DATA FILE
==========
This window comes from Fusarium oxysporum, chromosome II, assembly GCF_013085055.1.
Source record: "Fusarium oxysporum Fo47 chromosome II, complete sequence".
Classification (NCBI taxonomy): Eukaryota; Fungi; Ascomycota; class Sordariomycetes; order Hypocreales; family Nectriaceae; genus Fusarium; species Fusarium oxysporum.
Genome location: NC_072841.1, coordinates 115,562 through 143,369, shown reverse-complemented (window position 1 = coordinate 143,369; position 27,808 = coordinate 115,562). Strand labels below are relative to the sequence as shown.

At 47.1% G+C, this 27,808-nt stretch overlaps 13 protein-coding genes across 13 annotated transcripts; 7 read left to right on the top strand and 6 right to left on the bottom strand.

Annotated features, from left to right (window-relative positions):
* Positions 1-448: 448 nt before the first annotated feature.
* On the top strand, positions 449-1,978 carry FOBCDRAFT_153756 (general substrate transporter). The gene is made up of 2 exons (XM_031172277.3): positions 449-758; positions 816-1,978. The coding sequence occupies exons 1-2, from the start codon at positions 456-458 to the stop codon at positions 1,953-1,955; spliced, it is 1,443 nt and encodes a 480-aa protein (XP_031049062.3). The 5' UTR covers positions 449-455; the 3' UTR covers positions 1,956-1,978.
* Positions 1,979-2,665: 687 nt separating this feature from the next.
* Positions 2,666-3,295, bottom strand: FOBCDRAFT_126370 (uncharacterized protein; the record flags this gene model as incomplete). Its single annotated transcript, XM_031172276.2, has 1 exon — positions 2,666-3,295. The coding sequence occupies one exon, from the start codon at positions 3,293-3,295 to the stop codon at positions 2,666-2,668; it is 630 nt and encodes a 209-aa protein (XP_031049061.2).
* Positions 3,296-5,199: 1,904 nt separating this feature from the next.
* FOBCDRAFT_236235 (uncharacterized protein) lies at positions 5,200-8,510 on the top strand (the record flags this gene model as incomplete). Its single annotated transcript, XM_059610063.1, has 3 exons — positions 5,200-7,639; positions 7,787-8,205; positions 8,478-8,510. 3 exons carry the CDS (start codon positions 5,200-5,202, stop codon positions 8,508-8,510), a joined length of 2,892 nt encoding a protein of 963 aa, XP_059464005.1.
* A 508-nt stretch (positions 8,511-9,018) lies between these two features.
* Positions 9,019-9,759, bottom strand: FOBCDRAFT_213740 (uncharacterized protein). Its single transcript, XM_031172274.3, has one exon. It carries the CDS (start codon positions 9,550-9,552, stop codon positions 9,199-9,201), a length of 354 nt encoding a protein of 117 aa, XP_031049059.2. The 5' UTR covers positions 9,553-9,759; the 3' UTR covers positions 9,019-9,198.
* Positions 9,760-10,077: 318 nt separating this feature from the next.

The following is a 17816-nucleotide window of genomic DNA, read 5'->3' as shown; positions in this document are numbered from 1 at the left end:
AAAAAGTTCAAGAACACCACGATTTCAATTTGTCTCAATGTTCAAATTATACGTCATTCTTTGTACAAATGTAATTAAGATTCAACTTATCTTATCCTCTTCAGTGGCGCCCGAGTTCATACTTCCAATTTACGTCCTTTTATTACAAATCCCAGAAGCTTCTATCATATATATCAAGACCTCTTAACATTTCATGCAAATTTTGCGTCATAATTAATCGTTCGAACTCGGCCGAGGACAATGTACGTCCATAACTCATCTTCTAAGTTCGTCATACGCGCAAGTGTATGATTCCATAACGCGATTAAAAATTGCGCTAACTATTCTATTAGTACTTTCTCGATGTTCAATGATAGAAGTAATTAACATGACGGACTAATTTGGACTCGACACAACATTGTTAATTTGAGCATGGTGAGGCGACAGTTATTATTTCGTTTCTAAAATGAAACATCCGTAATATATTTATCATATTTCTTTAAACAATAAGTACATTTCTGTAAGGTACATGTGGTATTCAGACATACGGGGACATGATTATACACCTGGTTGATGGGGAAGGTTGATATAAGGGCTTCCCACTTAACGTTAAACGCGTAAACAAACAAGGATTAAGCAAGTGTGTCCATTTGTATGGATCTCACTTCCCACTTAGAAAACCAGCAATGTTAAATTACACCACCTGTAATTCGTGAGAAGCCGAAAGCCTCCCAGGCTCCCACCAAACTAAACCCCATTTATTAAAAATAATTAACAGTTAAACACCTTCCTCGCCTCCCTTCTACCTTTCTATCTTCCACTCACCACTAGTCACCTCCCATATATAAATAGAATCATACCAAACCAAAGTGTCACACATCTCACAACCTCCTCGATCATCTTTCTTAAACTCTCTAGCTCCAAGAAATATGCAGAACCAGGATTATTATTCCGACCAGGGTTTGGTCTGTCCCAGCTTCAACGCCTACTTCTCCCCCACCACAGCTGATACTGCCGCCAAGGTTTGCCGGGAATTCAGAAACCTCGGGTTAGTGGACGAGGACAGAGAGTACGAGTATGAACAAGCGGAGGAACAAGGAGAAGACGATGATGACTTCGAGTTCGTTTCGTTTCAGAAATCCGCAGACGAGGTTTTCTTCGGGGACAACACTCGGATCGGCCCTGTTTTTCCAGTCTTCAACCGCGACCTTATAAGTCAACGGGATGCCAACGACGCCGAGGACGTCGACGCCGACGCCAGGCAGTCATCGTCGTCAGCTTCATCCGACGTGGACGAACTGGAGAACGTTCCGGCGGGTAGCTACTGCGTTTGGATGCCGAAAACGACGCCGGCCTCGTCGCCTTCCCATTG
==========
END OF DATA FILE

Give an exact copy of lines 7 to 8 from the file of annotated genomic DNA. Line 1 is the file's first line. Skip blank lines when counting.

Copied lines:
* Positions 1-448: 448 nt before the first annotated feature.
* On the top strand, positions 449-1,978 carry FOBCDRAFT_153756 (general substrate transporter). The gene is made up of 2 exons (XM_031172277.3): positions 449-758; positions 816-1,978. The coding sequence occupies exons 1-2, from the start codon at positions 456-458 to the stop codon at positions 1,953-1,955; spliced, it is 1,443 nt and encodes a 480-aa protein (XP_031049062.3). The 5' UTR covers positions 449-455; the 3' UTR covers positions 1,956-1,978.